Even before the federal Department of Education’s Office of Civil Rights ended its 19-month compliance review of potential civil rights violations in the Los Angeles Unified School District, district leaders knew they had to change their program for ELLs and other students.
Following the launch of the investigation in March 2010, the civil rights office determined in October 2010 that ELLs and black students were not getting the services they were entitled to under the law. Subsequently, the office and the district agreed upon a Voluntary Resolution Agreement, the result of the department’s first proactive civil rights enforcement action under the Obama administration. “This historic agreement for students in LAUSD is the result of an exceptional federal and local collaboration. It’s a coming together, without blame, to lay a vision for what is right,” says Russlyn Ali, assistant secretary for civil rights for the Department of Education.
LAUSD’s case is among 74 compliance reviews of K12 districts and higher education institutions that the office is handling, along with more than 7,800 complaints from individuals and groups in the last year, as of late September 2011.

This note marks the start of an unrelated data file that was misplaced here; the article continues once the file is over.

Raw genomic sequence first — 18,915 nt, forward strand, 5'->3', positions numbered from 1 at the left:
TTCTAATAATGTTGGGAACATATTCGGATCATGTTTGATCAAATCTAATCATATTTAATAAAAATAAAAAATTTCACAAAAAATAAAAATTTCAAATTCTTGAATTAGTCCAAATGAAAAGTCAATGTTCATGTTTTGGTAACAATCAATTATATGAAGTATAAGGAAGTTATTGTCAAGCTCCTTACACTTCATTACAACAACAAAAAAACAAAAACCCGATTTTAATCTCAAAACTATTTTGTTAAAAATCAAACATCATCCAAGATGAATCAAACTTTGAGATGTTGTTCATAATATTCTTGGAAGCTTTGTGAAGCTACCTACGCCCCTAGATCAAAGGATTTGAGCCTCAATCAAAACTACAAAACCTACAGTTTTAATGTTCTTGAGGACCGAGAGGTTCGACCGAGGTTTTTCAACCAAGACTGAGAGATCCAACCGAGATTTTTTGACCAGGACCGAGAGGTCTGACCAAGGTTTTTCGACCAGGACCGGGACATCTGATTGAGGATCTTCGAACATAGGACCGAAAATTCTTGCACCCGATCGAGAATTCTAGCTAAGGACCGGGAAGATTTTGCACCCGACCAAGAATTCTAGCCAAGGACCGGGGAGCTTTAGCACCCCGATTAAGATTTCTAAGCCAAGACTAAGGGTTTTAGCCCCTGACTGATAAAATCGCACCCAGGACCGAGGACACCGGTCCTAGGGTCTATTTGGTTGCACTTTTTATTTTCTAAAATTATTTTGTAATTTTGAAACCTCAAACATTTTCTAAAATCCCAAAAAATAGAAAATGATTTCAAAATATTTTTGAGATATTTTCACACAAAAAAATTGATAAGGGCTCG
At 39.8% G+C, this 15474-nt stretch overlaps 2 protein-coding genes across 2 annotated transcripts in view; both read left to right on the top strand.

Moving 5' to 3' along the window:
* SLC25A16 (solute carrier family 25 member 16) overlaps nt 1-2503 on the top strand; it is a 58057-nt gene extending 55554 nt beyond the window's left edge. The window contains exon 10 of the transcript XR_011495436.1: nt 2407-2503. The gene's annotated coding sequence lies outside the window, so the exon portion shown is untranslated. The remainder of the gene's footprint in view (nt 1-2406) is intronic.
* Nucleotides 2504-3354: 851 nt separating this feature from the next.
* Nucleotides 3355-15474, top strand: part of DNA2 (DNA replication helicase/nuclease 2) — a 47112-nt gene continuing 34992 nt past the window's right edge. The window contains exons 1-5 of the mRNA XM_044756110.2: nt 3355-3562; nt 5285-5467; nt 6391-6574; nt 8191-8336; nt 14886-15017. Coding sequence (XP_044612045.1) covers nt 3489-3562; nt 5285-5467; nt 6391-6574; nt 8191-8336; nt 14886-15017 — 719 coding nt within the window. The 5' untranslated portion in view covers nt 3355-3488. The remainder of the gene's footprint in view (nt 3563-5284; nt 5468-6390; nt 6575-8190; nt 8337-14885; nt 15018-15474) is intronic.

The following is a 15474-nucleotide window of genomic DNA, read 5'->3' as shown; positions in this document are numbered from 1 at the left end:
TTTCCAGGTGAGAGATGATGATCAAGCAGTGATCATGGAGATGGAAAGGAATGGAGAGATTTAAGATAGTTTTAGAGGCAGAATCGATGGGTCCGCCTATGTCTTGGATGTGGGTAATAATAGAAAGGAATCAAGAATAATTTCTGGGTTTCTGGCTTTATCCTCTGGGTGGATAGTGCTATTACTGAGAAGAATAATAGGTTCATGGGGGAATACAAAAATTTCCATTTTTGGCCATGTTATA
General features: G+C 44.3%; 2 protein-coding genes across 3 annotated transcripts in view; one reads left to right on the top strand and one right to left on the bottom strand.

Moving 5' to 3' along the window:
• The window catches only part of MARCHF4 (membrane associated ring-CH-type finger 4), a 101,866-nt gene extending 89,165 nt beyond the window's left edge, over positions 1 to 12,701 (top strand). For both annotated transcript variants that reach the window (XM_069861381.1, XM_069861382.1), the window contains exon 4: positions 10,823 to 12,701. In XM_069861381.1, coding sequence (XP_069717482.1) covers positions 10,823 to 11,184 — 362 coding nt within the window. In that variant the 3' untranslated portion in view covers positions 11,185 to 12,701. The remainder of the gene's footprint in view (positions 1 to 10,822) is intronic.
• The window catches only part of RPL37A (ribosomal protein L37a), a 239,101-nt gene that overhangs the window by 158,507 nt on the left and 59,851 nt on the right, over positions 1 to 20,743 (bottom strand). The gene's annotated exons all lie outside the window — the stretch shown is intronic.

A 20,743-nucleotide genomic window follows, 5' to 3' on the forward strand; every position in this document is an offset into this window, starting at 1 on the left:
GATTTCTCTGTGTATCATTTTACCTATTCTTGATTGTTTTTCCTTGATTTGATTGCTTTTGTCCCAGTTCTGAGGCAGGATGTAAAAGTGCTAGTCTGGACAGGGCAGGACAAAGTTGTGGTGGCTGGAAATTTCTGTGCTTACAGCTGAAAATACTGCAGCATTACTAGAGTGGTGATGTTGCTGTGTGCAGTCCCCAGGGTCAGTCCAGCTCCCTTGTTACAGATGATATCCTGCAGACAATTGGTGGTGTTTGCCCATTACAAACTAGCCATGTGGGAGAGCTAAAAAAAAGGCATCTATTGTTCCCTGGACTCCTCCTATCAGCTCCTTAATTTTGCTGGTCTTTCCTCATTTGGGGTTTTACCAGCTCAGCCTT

The master plan focuses particularly on secondary students in the Preparation for Reclassification Program (PRP), who have completed the ELL six-year program but have not been deemed proficient.
As a result, LA Deputy Superintendent Jaime Aquino says the district learned on its own that it needed to ensure all teachers focus on both content and explicit language instruction. This will mean providing more professional development for such teachers. The resolution calls for implementing meaningful professional development geared at strengthening instruction to ELLs, communicating with ELL parents so they understand the EL program and their children’s academic progress, and ensuring that ELLs and their parents have access to college and career-ready curricula and have the information they need to prepare for success in higher education and careers.
The resolution also calls for the district to ensure that African-American students are more fairly evaluated for gifted and talented programs, takes steps to eliminate inadequate and disproportionate discipline practices against blacks as compared to white students, and renews its focus on identifying the academic English needs of students and ensuring they can graduate college and are career ready. The district has until the next school year to comply, Aquino says. If it does not, says Ali, the federal government can terminate its funding or follow through in court.